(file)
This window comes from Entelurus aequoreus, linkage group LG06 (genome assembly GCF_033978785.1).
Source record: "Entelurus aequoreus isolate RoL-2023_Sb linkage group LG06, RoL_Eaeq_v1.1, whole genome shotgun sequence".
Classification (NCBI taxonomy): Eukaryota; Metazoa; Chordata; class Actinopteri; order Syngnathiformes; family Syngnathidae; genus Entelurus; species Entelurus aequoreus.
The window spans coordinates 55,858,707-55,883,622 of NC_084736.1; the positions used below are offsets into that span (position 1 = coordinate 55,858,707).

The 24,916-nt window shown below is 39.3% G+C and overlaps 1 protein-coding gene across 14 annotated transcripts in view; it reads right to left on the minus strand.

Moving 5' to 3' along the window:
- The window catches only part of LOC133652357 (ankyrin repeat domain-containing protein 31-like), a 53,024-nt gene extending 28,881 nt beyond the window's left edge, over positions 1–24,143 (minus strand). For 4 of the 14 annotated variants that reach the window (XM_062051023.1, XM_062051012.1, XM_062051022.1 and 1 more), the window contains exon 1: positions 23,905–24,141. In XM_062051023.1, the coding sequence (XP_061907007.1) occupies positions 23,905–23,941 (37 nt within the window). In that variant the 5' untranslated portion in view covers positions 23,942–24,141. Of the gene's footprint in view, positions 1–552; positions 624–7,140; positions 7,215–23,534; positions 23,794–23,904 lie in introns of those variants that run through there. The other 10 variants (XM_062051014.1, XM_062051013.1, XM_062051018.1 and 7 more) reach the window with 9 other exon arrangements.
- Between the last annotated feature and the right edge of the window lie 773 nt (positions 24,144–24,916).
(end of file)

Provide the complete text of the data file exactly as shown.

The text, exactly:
This window comes from Entelurus aequoreus, linkage group LG06 (genome assembly GCF_033978785.1).
Source record: "Entelurus aequoreus isolate RoL-2023_Sb linkage group LG06, RoL_Eaeq_v1.1, whole genome shotgun sequence".
Classification (NCBI taxonomy): Eukaryota; Metazoa; Chordata; class Actinopteri; order Syngnathiformes; family Syngnathidae; genus Entelurus; species Entelurus aequoreus.
The window spans coordinates 55,858,707-55,883,622 of NC_084736.1; the positions used below are offsets into that span (position 1 = coordinate 55,858,707).

The 24,916-nt window shown below is 39.3% G+C and overlaps 1 protein-coding gene across 14 annotated transcripts in view; it reads right to left on the minus strand.

Moving 5' to 3' along the window:
- The window catches only part of LOC133652357 (ankyrin repeat domain-containing protein 31-like), a 53,024-nt gene extending 28,881 nt beyond the window's left edge, over positions 1–24,143 (minus strand). For 4 of the 14 annotated variants that reach the window (XM_062051023.1, XM_062051012.1, XM_062051022.1 and 1 more), the window contains exon 1: positions 23,905–24,141. In XM_062051023.1, the coding sequence (XP_061907007.1) occupies positions 23,905–23,941 (37 nt within the window). In that variant the 5' untranslated portion in view covers positions 23,942–24,141. Of the gene's footprint in view, positions 1–552; positions 624–7,140; positions 7,215–23,534; positions 23,794–23,904 lie in introns of those variants that run through there. The other 10 variants (XM_062051014.1, XM_062051013.1, XM_062051018.1 and 7 more) reach the window with 9 other exon arrangements.
- Between the last annotated feature and the right edge of the window lie 773 nt (positions 24,144–24,916).